Government

How to fix Congress? Less money

Former Iowa congressmen say big donors creating gridlock

Former U.S. Reps. Jim Leach (left), a Republican from Iowa City, and Berkley Bedell, a Democrat from Spirit Lake, are shown after participating in a roundtable discussion in Des Moines on Thursday about ways to fix the political dysfunction gripping Congress in Washington, D.C. (Rod Boshart/Gazette Des Moines Bureau)
Former U.S. Reps. Jim Leach (left), a Republican from Iowa City, and Berkley Bedell, a Democrat from Spirit Lake, are shown after participating in a roundtable discussion in Des Moines on Thursday about ways to fix the political dysfunction gripping Congress in Washington, D.C. (Rod Boshart/Gazette Des Moines Bureau)

DES MOINES — Two former Iowa congressmen on Thursday decried the hyper-partisanship in Washington and called for a populist effort to reduce the influence of money in politics that forces incumbents to focus more on fundraising and pleasing special interests than doing what’s best for America.

Former Reps. Jim Leach, a Republican living in Iowa City, and Berkley Bedell, a Democrat living in Spirit Lake, said Congress was a congenial place when they were serving, a place where Democrats and Republicans generally worked across party lines to craft consensus legislation intended to address problems and improve citizens’ lives.

But that’s no longer true, said Bedell, 97, who represented his western Iowa district from 1975 to 1987, and Leach, 75, who spent 30 years in the U.S House representing eastern Iowans until 2007.

“Our system is absolutely broken,” Bedell told Iowans who attended a roundtable discussion about finding bipartisan solutions to fix Washington. The session was sponsored by the Issue One action nonpartisan advocacy program as part of its national Fix Politics Now campaign.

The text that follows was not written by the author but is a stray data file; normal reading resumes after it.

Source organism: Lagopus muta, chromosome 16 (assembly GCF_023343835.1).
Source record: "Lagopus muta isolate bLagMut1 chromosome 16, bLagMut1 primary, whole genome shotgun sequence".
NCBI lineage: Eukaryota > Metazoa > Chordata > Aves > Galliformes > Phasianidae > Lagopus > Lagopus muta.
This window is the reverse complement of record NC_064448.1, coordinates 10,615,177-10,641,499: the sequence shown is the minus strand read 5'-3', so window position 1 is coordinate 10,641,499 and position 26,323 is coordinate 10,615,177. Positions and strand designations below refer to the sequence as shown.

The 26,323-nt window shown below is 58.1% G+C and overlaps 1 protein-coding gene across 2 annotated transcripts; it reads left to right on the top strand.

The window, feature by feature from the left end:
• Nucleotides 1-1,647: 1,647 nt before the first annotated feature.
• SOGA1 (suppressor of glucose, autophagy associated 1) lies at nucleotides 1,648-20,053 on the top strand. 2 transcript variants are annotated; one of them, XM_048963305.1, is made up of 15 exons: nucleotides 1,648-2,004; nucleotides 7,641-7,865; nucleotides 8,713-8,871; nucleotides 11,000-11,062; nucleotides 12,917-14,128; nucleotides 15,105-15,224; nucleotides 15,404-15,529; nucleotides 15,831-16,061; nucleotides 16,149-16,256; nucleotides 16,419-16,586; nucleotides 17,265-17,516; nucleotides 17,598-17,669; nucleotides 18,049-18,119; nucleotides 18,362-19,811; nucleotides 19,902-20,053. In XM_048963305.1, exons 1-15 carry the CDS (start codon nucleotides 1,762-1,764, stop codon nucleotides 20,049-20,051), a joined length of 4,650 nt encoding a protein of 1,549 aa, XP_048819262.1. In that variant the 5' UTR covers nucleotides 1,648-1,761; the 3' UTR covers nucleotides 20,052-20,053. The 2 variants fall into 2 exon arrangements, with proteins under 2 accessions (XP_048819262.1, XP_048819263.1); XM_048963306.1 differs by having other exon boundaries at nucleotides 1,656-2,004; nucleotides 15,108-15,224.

“Absolutely, money is running our politics,” added Bedell, a businessman. “We’ve got a government that is there to serve the rich rather than there to serve the people, in my opinion. It’s a heartbreaker what has happened since I was back there.”

Leach traced many of the problems confronting the political system to the U.S. Supreme Court’s Citizens United v. FEC decision, which granted corporations and other private entities the First Amendment right to spend unlimited amounts of money to influence public elections and prohibited any election laws that would regulate their spending.

He said Iowa has a “fantastic” progressive tradition and that he hopes Iowans play a lead role in forging a constitutional amendment that would overturn Citizens United and undo many of the bad effects that have put political parties ahead of the nation’s interests.

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“It’s going to take a populist movement to bring this sort of thing to pass,” Leach told the lunchtime gathering. “Getting big money out of politics is a mission that nobody in this country should shy away from.

“Everybody knows that something’s gone haywire. Everybody knows something’s not working,” he added. “Never has a country been more divided for less reason. This is all correctable.”

Leach offered a list of model guidelines he referred to as his “Ten Commandments” to re-empower American citizenship.

The “commandments” call for more civility, less polarization and for making a “hate-free” nation “our common goal.”

“Polarization is the antithesis to the American way,” he said. “Politicians should respect their opponents. They are rivals, not enemies.

“Indeed, elected officials of differing parties should consider themselves teammates in advancing the public interest. Dysfunctionality is never a credible option.”

Bedell said he spent $86,000 in his first congressional campaign but now it costs well over $1 million to run for Congress.

Candidates, he said, are constantly having to raise money in a way that distracts them from their tasks and makes them beholden to big-money donors.

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“I don’t remember all the people that gave me $20, but let me tell you, if they gave me $20,000, I would have remembered it very well,” he said.

“We’ve got a government that is run by money,” Bedell noted. “It seems to me you ought to really care that we have a government that functions the way a government is supposed to function in a democracy, and I don’t think we have that today whether you’re a Republican or whether you’re a Democrat.”

l Comments: (515) 243-7220; rod.boshart@thegazette.com

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